~ Consider staying in a youth hostel. I have not done this, but our son has, when he spent a summer in Scotland back in '07. My best friend also stayed in youth hostels when visiting England with her boys when they were young.


Tip number Three: Read multiple sources and do your research before you take your trip

By doing this, you can find more obscure museums and surprising exhibits that might be running for only a short time that you might not have found out about otherwise.

~ The internet can have the most up-to-date events. I say probably because some websites do not stay updated very well, so check dates on the site carefully.

~Travel guides are very helpful, and older Travel Journals or writings are great, if you take the time to plan several months in advance. You can read what some of our best-known authors wrote on their own travels, which adds a different layer to your trip, if you are so inclined. One of my favorites that I actually took with my daughter and me to Italy: John Ruskin writings and lectures on multiple topics, such as "Mornings in Florence" or Art and Architecture. Love doing that!

***Some of my other favorites are Rick Steves' travel guides and Frommer's. You can find good ones at used book and thrift stores, even current or near-current printings. $ saved, up to $25 dollars per book (by finding them in thrift stores).

***Travel guides for kids. I purchased some in Florence, Bologna, and Venice. These have more pictures and include neat facts, such as seemingly hidden walkways and architectural constructions where you can whisper in one corner of a little plaza and hear it in the other corner. If you are simply taking a bus tour of a famous city, you will miss these little side-excursions and adventures.

~ Who can calculate how much will be saved by learning where to buy a city pass, which allows you to by-pass long lines at museums and saves you money by paying a flat fee instead of one fee per person or per family at each new museum, park, or historical site. Similarly, in Europe, you can purchase a Eurail pass for a set amount of time, which can save you a lot of money by not having to buy individual train tickets. Similar things are available for tram tickets, bus tickets, etc.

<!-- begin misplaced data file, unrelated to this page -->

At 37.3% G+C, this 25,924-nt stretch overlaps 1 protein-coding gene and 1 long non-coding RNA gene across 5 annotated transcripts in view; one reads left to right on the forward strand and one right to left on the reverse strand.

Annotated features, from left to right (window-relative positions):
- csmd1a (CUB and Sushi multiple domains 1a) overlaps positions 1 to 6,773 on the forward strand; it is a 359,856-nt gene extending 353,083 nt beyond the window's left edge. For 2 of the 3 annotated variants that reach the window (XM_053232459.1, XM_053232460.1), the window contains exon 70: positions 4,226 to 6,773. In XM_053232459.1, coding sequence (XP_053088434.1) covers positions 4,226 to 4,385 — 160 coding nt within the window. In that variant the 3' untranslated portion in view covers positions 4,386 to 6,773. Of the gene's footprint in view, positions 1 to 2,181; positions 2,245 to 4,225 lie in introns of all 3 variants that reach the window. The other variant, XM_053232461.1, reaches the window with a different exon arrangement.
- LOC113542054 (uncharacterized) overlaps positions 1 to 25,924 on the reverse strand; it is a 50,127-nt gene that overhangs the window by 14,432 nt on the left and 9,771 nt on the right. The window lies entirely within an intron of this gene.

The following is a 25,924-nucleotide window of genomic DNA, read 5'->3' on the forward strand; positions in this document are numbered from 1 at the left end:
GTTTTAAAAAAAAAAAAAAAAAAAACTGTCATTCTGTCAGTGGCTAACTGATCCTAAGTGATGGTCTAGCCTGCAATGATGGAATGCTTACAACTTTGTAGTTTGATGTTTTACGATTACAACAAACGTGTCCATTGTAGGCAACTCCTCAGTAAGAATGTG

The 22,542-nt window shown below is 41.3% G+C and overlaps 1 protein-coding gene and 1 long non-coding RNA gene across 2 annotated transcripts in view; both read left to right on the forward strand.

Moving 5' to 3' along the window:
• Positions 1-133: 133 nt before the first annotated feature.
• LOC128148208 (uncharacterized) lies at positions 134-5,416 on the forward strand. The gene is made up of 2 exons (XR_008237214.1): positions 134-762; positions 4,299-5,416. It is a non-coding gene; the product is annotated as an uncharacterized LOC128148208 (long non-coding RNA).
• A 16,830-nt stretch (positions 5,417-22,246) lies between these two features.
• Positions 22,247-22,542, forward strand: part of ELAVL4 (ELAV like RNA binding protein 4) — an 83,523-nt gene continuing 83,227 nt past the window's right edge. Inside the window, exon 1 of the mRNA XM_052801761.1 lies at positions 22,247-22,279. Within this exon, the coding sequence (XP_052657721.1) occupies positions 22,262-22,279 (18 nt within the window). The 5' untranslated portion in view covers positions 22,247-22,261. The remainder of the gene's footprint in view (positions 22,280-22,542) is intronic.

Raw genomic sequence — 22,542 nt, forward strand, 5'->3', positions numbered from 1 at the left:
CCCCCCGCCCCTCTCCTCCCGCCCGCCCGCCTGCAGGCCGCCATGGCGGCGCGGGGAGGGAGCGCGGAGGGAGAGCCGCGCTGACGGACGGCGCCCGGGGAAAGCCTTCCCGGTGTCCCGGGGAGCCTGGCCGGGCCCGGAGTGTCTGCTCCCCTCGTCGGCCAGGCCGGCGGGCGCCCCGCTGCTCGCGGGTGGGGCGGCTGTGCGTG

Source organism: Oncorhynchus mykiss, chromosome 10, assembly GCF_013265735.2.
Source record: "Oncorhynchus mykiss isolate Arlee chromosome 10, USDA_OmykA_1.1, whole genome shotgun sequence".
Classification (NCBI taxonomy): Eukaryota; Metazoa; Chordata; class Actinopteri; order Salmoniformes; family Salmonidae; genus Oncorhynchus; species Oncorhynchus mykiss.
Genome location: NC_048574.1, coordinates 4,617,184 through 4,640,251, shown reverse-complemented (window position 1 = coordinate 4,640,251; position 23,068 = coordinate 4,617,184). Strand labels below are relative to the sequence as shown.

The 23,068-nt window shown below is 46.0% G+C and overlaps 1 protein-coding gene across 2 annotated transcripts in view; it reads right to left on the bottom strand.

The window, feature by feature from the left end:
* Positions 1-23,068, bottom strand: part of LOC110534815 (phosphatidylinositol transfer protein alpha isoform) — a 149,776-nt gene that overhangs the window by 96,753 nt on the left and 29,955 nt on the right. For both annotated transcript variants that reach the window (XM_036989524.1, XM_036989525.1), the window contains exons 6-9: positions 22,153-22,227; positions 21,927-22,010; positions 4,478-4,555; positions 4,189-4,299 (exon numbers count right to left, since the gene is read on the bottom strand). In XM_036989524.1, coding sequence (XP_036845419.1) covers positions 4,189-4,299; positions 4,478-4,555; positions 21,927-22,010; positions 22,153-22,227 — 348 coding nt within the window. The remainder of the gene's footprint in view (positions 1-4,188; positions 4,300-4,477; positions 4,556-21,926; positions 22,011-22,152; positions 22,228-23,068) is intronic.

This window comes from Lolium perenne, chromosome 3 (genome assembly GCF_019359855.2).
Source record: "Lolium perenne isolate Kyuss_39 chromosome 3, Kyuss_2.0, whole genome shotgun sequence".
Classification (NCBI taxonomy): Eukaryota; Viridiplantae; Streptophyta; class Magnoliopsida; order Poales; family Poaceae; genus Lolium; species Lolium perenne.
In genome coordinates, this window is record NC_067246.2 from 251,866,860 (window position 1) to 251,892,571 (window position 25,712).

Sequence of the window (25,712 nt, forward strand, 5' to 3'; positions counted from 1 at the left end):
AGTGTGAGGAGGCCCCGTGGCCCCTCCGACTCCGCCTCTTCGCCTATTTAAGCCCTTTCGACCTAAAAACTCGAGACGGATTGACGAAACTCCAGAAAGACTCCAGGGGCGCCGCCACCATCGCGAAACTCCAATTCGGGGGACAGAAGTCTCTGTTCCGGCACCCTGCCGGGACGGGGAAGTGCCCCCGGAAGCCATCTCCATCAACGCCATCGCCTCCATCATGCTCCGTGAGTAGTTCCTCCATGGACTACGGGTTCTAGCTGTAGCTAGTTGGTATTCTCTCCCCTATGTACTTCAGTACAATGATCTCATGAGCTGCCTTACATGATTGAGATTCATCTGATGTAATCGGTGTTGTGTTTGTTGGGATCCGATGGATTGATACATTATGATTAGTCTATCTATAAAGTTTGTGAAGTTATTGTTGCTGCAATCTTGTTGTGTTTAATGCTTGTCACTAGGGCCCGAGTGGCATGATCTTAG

Tip number Four: Take a GPS, if you have one, or borrow one from a friend. Our friend offered hers to us for our most recent trip to New England. While there is a learning curve which is rather frustrating, you can turn off the voice and figure out her short-comings and work around them. You can set these to pedestrian setting for walking tours. These also can suggest hotels and campsites, plus historic museums you may not have researched on the internet ahead of time.


Tip number Five: Be a chaperon with your children's school or youth group. While you may be limited in what you can tour and see, you will almost always get to go to some wonderful destinations, both in the US and abroad, either for free or half-price. Sometimes you can even arrange to stay on for extra time and return later, and sometimes even for the same price, if arranged before the tickets are purchased.


I'll stop there for now. Do send me your tips or questions that I can speak to in Part two of Budget Educational Travel. Stay tuned!


Javamom

1 comment:

Sheila said...

great ideas, my friend!!

::waving at you::

HUGS!